1. Big – Big Iqta was administered by either important wealthy nobles or army officials. They were held by province governors who also had administrative responsibilities.
  2. Small – Small Iqta holders were small troop holders with no administrative obligations. These minor holders owned and appropriated all of the cultivators’ money. But they were obligated to show themselves with horses and weaponry whenever the Central Government called. Khuts and Muqaddams were the names given to these little Iqta bearers.

Who is an Iqtadar?

Iqtadar or Muqti was the title given to the person who owned the Iqta. He had the authority to manage and recoup the entire revenue from the Iqta.

The Diwan-I Wizarat was tasked with calculating the tax income (kharaj) from each Iqta. The chiefs of an Iqta were also called Naib Sultan, Nazim, or wali.

Every Iqta was led by an experienced commander, generally a member of the royal family or a famous Amir (noble) and loyalist.

Role of an Iqtadar

  1. He was supervised by the Central Government. He carried out Sultan’s orders. His authority within the province was like the authority the Sultan had in his empire.
  2. He kept enormous forces and was compelled to dispatch them when the Sultan asked. He assigned warriors to his army.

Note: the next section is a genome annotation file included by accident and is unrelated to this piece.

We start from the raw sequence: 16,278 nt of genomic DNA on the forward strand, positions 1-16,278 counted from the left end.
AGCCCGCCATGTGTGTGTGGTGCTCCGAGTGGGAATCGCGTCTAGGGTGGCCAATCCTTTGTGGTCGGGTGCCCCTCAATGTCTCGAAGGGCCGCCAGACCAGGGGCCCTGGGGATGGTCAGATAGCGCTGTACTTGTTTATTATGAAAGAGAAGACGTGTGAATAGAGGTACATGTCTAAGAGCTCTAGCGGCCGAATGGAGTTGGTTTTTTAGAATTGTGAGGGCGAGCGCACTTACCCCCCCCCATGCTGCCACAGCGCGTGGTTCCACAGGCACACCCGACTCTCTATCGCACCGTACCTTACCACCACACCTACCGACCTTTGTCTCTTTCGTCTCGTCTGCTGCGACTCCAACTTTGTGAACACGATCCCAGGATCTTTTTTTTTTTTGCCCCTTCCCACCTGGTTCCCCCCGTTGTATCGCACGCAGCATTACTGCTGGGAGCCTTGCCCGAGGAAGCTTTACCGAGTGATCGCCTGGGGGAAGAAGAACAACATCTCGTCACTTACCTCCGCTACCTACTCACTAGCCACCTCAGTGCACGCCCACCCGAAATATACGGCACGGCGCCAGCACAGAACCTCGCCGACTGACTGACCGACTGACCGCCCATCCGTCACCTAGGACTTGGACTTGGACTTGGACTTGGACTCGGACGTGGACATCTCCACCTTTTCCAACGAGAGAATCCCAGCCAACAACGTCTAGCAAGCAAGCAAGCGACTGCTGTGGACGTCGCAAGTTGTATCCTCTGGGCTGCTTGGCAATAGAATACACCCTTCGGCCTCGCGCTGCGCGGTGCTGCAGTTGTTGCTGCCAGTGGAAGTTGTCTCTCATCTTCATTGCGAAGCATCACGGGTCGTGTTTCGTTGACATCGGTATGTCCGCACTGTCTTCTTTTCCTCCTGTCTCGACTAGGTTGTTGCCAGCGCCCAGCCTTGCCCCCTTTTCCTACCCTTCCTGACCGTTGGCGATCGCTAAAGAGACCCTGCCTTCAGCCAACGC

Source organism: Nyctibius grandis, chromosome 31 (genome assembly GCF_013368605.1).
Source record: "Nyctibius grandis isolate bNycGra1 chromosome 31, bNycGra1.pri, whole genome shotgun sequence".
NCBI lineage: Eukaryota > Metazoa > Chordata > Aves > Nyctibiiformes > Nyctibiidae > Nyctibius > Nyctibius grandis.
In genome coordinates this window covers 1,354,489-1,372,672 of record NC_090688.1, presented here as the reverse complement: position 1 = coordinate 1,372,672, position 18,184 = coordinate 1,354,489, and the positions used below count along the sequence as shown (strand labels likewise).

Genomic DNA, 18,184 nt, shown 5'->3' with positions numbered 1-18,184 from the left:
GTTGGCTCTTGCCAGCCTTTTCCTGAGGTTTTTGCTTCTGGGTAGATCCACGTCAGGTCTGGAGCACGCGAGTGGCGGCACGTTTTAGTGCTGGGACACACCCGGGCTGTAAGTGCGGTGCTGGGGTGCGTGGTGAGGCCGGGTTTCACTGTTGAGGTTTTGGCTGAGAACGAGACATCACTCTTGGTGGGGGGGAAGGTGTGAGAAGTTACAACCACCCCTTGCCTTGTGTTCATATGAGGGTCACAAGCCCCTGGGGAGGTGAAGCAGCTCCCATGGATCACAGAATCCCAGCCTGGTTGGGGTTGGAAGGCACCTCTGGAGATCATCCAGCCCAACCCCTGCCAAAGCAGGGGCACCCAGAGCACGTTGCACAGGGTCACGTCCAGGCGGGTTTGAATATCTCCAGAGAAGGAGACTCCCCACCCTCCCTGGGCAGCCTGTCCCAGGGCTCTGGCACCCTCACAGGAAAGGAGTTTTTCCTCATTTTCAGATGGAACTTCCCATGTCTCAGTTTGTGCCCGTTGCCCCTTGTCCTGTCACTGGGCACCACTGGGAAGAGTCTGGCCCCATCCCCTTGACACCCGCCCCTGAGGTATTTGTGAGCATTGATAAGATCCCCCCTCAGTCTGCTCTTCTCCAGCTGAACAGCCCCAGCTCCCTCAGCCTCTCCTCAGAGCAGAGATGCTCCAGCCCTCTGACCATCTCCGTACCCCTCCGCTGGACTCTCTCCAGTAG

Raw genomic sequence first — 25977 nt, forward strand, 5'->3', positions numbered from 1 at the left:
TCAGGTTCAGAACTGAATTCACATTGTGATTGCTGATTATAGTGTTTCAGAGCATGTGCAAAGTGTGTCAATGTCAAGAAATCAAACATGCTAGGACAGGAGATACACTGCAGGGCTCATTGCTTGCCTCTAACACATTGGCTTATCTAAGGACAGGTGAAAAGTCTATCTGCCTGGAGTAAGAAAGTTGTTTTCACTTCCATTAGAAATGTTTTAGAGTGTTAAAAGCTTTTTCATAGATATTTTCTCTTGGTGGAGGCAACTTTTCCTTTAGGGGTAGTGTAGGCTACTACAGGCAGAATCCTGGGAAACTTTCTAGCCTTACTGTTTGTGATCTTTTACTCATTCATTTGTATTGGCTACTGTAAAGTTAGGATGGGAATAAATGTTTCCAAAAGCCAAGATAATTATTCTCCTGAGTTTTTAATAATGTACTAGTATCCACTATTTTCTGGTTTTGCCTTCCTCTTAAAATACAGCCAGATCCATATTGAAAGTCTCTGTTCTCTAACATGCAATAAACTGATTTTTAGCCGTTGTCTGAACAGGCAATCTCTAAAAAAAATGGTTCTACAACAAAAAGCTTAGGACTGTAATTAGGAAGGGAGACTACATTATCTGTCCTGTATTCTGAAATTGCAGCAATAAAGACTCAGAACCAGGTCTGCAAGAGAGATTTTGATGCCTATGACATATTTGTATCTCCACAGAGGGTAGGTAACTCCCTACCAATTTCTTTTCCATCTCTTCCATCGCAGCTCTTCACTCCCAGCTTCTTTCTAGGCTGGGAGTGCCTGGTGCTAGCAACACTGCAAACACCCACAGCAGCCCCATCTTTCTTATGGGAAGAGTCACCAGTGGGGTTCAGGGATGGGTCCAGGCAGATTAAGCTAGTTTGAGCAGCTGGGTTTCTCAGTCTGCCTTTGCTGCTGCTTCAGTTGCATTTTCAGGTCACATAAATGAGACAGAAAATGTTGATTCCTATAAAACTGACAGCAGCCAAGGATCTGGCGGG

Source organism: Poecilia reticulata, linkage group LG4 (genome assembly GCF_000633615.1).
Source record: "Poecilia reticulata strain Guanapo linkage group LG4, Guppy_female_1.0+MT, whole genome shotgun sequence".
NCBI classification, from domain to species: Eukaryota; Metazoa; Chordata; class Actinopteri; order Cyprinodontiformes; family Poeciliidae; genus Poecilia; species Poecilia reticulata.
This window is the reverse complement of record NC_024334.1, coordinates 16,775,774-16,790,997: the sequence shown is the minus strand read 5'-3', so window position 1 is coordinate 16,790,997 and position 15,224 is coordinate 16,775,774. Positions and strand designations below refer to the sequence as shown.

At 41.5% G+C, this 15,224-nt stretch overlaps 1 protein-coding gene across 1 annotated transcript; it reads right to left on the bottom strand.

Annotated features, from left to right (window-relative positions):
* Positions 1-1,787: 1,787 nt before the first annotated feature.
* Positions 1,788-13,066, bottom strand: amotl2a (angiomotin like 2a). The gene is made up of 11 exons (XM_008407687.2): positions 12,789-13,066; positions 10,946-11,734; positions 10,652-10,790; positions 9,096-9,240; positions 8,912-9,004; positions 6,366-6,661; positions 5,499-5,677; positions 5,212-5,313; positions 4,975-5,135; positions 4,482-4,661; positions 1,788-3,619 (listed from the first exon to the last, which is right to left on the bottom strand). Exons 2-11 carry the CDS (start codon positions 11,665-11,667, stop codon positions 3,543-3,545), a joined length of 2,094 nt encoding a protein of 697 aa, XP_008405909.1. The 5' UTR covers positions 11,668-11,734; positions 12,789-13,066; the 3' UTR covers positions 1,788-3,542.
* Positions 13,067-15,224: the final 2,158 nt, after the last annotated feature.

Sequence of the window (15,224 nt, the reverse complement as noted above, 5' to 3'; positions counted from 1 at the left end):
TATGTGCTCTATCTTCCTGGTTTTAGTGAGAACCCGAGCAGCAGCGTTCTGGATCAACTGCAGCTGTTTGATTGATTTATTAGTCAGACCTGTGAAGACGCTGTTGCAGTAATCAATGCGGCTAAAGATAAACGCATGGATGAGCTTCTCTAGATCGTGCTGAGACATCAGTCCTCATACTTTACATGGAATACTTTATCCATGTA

3. He collected taxes from the people who lived in his domain.
  4. He kept the land under his command in order and safeguarded the people’s lives and possessions.
  5. He spent the income received on the upkeep of his troops, his pay, and other administrative expenses, and put the rest in the state treasury. He submitted an annual report of his income and expenses.

Evolutions of the Iqta System in Delhi Sultanate

Let us look at how the practice of the Iqta system and the assignment of land revenue changed over time. This can be noted under the reign of various rulers of the Delhi Sultanate.

  1. Mohammad Ghori – The system was initially launched by Mohammad Ghori.
  2. Shamsa ud-Din Iltutmish – The system was first effectively structured by Sultan Iltutmish. He provided a thorough explanation of the Iqtadar’s responsibilities. Under the new organizational structure, the Iqtadar was in charge of maintaining certain troop levels, overseeing the administration of the territory they controlled, bringing in money, and depositing Fawazal into the central treasury.